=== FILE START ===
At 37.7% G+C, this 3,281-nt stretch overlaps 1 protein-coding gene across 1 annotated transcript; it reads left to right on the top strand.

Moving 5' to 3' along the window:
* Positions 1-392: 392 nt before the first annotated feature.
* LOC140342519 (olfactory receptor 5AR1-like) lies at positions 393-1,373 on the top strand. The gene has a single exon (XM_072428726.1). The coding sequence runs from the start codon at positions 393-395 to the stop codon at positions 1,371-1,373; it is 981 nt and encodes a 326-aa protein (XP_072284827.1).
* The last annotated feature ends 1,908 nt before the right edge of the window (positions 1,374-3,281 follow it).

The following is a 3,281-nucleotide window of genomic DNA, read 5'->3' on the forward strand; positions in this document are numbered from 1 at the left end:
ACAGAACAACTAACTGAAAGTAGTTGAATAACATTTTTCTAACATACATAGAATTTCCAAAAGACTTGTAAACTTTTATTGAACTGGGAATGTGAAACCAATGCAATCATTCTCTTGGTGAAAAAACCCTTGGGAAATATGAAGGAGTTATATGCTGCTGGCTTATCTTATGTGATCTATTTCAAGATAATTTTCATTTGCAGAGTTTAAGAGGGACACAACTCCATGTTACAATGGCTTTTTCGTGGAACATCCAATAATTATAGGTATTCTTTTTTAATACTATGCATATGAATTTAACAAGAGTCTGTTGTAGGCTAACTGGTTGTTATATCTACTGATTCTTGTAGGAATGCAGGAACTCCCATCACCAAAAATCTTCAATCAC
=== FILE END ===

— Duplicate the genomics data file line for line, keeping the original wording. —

At 37.7% G+C, this 3,281-nt stretch overlaps 1 protein-coding gene across 1 annotated transcript; it reads left to right on the top strand.

Moving 5' to 3' along the window:
* Positions 1-392: 392 nt before the first annotated feature.
* LOC140342519 (olfactory receptor 5AR1-like) lies at positions 393-1,373 on the top strand. The gene has a single exon (XM_072428726.1). The coding sequence runs from the start codon at positions 393-395 to the stop codon at positions 1,371-1,373; it is 981 nt and encodes a 326-aa protein (XP_072284827.1).
* The last annotated feature ends 1,908 nt before the right edge of the window (positions 1,374-3,281 follow it).

The following is a 3,281-nucleotide window of genomic DNA, read 5'->3' on the forward strand; positions in this document are numbered from 1 at the left end:
ACAGAACAACTAACTGAAAGTAGTTGAATAACATTTTTCTAACATACATAGAATTTCCAAAAGACTTGTAAACTTTTATTGAACTGGGAATGTGAAACCAATGCAATCATTCTCTTGGTGAAAAAACCCTTGGGAAATATGAAGGAGTTATATGCTGCTGGCTTATCTTATGTGATCTATTTCAAGATAATTTTCATTTGCAGAGTTTAAGAGGGACACAACTCCATGTTACAATGGCTTTTTCGTGGAACATCCAATAATTATAGGTATTCTTTTTTAATACTATGCATATGAATTTAACAAGAGTCTGTTGTAGGCTAACTGGTTGTTATATCTACTGATTCTTGTAGGAATGCAGGAACTCCCATCACCAAAAATCTTCAATCAC